history
In 1851, A Man Picked Two Unpickable Locks and Changed Security Forever

The pursuit of lock picking is as old as the lock, which is itself as old as civilisation. But in the entire history of the world, there was only one brief moment, lasting about 70 years, where you could put something under lock and key—a chest, a safe, your home—and have complete, unwavering certainty that no intruder could get to it. Read More >>

design
Before the Hashtag, There Was the Octothorpe

If you want to follow conversation threads relating to this show on social media—whether Twitter, Facebook, or Instagram, Tumblr—you know to look for the hashtag: #99pi. In our current digital age, the hashtag identifies movements, events, happenings, brands—topics of all kinds. The "#" didn't always have this meaning, though. Read More >>

design
The Factories That Churn Out America’s Most Iconic Trophies

There's a little trophy shop called Aardvark Laser Engraving down the street from our office in Oakland. It's small but bustling, and its windows are stuffed to the brim with awards made of all kinds of materials and in any shape you can imagine: chalices, orbs, golfers, gavels, apples, and plaques. Plenty of plaques. They are engraved to award the Club DJ of the Year, the newest member of a local Freemason branch, one mysterious trophy just says "Rifle Expert," and there are plenty of heartfelt engravings to spouses, family members, and retiring co-workers. Read More >>

design
The Problem With the Chair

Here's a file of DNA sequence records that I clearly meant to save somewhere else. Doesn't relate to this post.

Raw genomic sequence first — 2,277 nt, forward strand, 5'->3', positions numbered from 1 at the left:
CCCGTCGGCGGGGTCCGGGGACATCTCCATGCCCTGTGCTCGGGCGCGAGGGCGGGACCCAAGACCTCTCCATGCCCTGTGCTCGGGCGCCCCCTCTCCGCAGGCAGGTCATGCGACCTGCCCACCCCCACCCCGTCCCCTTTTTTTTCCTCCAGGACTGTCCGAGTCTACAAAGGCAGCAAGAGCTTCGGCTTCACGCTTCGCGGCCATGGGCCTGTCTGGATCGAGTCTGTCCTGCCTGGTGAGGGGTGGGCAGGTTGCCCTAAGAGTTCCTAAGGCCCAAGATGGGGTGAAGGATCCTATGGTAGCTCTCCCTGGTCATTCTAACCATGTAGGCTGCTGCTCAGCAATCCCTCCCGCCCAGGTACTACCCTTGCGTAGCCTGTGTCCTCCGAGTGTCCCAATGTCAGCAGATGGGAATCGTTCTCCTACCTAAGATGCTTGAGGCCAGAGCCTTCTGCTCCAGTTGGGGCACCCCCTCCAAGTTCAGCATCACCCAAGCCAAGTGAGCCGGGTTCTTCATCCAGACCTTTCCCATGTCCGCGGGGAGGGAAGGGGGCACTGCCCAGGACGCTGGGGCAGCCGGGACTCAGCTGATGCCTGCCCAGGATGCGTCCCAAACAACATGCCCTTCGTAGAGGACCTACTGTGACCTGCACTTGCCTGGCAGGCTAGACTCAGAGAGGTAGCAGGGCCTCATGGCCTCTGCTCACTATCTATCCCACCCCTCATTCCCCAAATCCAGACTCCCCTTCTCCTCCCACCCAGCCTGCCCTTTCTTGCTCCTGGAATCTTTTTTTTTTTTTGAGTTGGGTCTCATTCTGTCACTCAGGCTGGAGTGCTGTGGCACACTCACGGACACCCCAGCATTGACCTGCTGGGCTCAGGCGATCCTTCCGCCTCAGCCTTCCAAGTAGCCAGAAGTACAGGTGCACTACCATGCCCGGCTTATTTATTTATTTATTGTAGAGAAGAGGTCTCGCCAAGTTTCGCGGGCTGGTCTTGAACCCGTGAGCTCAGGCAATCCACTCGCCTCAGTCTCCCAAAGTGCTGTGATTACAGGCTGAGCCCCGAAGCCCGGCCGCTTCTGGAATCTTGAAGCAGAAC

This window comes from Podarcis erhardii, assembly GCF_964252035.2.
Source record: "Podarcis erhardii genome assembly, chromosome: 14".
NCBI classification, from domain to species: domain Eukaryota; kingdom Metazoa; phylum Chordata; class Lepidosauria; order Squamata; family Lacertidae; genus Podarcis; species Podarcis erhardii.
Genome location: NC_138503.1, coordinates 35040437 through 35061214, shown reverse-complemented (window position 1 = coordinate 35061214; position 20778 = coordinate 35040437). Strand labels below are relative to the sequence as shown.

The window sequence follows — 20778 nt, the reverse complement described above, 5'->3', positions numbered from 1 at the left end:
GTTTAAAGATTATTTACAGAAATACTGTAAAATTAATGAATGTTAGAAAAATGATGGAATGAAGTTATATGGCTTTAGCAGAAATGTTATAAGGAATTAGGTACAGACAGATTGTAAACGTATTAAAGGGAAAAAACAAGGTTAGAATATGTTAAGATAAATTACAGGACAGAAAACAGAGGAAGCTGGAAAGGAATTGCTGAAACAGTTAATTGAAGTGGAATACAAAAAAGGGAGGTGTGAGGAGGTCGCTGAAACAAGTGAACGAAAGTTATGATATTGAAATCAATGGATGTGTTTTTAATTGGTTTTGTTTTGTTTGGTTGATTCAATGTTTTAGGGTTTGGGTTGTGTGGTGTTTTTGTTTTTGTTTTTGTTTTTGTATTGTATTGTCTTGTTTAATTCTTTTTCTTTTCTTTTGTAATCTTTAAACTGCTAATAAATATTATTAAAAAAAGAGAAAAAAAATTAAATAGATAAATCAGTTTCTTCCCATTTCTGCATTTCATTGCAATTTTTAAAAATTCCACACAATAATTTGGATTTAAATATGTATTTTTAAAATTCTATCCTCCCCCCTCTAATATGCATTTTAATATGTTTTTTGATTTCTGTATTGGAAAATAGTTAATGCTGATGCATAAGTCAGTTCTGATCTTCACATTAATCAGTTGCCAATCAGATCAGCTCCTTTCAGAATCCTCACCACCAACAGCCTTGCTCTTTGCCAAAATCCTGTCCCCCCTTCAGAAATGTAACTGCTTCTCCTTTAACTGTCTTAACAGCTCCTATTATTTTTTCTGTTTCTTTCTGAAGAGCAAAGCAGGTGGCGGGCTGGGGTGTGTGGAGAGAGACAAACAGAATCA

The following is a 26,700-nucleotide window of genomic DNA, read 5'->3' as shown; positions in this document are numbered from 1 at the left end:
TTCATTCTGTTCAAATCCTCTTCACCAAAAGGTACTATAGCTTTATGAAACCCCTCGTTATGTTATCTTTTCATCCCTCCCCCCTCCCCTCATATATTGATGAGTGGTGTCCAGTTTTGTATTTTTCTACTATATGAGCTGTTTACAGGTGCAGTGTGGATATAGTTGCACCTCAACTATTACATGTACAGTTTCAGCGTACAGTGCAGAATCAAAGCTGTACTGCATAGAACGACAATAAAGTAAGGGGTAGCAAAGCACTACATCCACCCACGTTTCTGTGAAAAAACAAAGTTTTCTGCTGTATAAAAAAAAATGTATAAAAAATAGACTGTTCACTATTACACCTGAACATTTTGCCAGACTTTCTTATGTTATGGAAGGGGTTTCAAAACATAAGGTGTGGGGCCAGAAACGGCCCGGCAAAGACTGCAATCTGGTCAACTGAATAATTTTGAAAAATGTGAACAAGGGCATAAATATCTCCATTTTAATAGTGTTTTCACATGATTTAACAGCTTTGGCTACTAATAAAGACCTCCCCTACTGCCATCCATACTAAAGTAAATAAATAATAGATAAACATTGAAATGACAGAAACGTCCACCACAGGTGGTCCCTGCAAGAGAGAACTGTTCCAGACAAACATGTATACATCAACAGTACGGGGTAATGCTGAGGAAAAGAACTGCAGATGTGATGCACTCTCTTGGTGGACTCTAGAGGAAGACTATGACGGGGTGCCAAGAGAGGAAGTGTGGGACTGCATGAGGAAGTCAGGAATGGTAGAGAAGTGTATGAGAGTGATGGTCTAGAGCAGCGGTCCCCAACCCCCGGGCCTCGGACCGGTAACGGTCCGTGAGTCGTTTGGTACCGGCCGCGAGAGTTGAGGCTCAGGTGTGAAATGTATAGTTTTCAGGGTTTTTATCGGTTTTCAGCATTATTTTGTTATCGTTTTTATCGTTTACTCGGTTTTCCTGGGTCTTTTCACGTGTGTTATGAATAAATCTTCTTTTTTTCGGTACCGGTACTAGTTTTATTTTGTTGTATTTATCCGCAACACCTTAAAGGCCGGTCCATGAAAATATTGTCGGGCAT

"A Chair is a difficult object. A skyscraper is almost easier." — Mies van der Rohe. Read More >>

architecture
The Stubborn “Nail Houses” That Refuse to Get Demolished

In 1914, the government of New York City took ownership of a Manhattan apartment building belonging to one David Hess. The city used a legal power called eminent domain, allowing governments to seize private property for public use—in this case they wanted to expand the subway system. Hess fought them and lost, and when all was said and done, his building was torn down, and he was left with a triangle shaped piece of property. It was about the size of a large slice of pizza. Read More >>

design
The Secret Ways Airports Tell Us Where to Go

As humans have developed cities and built environments, we have also needed to develop ways to find our way through them. Signage goes back at least as far as the Roman Empire where they constructed "milestones" along their roadways. Read More >>

architecture
The Weird, Eerie World of China’s Knockoff Cities

The best knock-offs in the world are in China. There are plenty of fake designer handbags and Rolexes but China's knock-offs go way beyond fashion. Read More >>

art
A Rare Look at the Graffiti-Covered History of NYC’s Subway

In just about every movie set in New York City in the 1970s and '80s there's an establishing shot with a graffiti-covered subway. Read More >>

design
How a Simple Design Error Could Have Toppled a NYC Skyscraper

When it was built in 1977, Citicorp Center (later renamed Citigroup Center, now called 601 Lexington) was, at 59 stories, the seventh-tallest building in the world. You can pick it out of the New York City skyline by its 45-degree angled top. Read More >>

design
The Untold History of Where Barcodes Come From

When George Laurer goes to the shops, he doesn't tell the check-out people that he invented the barcode, but his wife used to point it out. "My husband here's the one who invented that barcode," she'd occasionally say. And the check-out people would look at him like, "you mean there was a time when we didn't have barcodes?" Read More >>

design
The Uni Student Who Built a Secret Tunnel Underneath the Berlin Wall

At its peak, the Berlin Wall was 100 miles long. Today only about a mile is left standing. Compared with other famous walls in history, this wall had a pretty short life span. Read More >>